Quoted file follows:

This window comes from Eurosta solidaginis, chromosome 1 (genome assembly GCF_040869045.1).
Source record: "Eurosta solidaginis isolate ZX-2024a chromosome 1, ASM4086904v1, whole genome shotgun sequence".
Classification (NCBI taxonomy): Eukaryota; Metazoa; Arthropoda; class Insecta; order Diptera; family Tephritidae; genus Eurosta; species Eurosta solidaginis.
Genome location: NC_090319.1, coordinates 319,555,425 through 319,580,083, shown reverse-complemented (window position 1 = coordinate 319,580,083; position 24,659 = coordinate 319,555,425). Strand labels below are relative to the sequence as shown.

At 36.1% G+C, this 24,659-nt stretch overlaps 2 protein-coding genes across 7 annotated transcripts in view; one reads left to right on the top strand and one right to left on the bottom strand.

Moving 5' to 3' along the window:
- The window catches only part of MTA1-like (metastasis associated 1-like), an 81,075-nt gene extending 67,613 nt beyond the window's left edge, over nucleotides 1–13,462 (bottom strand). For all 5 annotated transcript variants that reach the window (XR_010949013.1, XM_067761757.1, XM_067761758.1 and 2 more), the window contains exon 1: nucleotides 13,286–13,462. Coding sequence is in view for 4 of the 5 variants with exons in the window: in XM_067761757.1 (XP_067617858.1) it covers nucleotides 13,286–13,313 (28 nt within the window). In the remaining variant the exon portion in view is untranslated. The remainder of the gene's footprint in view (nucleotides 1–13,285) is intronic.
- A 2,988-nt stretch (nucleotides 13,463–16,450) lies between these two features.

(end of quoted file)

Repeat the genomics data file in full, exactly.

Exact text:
This window comes from Eurosta solidaginis, chromosome 1 (genome assembly GCF_040869045.1).
Source record: "Eurosta solidaginis isolate ZX-2024a chromosome 1, ASM4086904v1, whole genome shotgun sequence".
Classification (NCBI taxonomy): Eukaryota; Metazoa; Arthropoda; class Insecta; order Diptera; family Tephritidae; genus Eurosta; species Eurosta solidaginis.
Genome location: NC_090319.1, coordinates 319,555,425 through 319,580,083, shown reverse-complemented (window position 1 = coordinate 319,580,083; position 24,659 = coordinate 319,555,425). Strand labels below are relative to the sequence as shown.

At 36.1% G+C, this 24,659-nt stretch overlaps 2 protein-coding genes across 7 annotated transcripts in view; one reads left to right on the top strand and one right to left on the bottom strand.

Moving 5' to 3' along the window:
- The window catches only part of MTA1-like (metastasis associated 1-like), an 81,075-nt gene extending 67,613 nt beyond the window's left edge, over nucleotides 1–13,462 (bottom strand). For all 5 annotated transcript variants that reach the window (XR_010949013.1, XM_067761757.1, XM_067761758.1 and 2 more), the window contains exon 1: nucleotides 13,286–13,462. Coding sequence is in view for 4 of the 5 variants with exons in the window: in XM_067761757.1 (XP_067617858.1) it covers nucleotides 13,286–13,313 (28 nt within the window). In the remaining variant the exon portion in view is untranslated. The remainder of the gene's footprint in view (nucleotides 1–13,285) is intronic.
- A 2,988-nt stretch (nucleotides 13,463–16,450) lies between these two features.